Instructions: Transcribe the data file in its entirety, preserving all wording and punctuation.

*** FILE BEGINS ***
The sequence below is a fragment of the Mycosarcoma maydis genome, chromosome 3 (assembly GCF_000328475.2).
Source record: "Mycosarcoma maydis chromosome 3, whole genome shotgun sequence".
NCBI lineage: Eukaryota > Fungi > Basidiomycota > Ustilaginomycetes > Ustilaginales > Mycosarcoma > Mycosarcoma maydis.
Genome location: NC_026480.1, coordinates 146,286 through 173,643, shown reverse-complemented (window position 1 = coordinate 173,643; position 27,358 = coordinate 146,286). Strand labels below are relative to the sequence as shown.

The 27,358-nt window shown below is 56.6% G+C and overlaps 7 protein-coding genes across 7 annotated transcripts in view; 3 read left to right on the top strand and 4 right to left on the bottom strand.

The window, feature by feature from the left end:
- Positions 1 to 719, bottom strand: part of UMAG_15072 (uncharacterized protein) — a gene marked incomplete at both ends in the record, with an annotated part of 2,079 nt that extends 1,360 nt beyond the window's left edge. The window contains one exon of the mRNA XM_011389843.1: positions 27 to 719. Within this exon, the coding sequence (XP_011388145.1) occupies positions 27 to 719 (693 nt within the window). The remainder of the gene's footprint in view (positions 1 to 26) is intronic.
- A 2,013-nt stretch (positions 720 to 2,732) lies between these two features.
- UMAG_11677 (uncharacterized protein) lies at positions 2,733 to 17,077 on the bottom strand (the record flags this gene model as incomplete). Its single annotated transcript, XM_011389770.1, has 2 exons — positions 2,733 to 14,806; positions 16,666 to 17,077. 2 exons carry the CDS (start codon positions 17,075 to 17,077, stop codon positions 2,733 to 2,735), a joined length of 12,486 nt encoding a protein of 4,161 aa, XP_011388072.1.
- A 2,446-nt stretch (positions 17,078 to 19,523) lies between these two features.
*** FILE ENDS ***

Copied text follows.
The sequence below is a fragment of the Mycosarcoma maydis genome, chromosome 3 (assembly GCF_000328475.2).
Source record: "Mycosarcoma maydis chromosome 3, whole genome shotgun sequence".
NCBI lineage: Eukaryota > Fungi > Basidiomycota > Ustilaginomycetes > Ustilaginales > Mycosarcoma > Mycosarcoma maydis.
Genome location: NC_026480.1, coordinates 146,286 through 173,643, shown reverse-complemented (window position 1 = coordinate 173,643; position 27,358 = coordinate 146,286). Strand labels below are relative to the sequence as shown.

The 27,358-nt window shown below is 56.6% G+C and overlaps 7 protein-coding genes across 7 annotated transcripts in view; 3 read left to right on the top strand and 4 right to left on the bottom strand.

The window, feature by feature from the left end:
- Positions 1 to 719, bottom strand: part of UMAG_15072 (uncharacterized protein) — a gene marked incomplete at both ends in the record, with an annotated part of 2,079 nt that extends 1,360 nt beyond the window's left edge. The window contains one exon of the mRNA XM_011389843.1: positions 27 to 719. Within this exon, the coding sequence (XP_011388145.1) occupies positions 27 to 719 (693 nt within the window). The remainder of the gene's footprint in view (positions 1 to 26) is intronic.
- A 2,013-nt stretch (positions 720 to 2,732) lies between these two features.
- UMAG_11677 (uncharacterized protein) lies at positions 2,733 to 17,077 on the bottom strand (the record flags this gene model as incomplete). Its single annotated transcript, XM_011389770.1, has 2 exons — positions 2,733 to 14,806; positions 16,666 to 17,077. 2 exons carry the CDS (start codon positions 17,075 to 17,077, stop codon positions 2,733 to 2,735), a joined length of 12,486 nt encoding a protein of 4,161 aa, XP_011388072.1.
- A 2,446-nt stretch (positions 17,078 to 19,523) lies between these two features.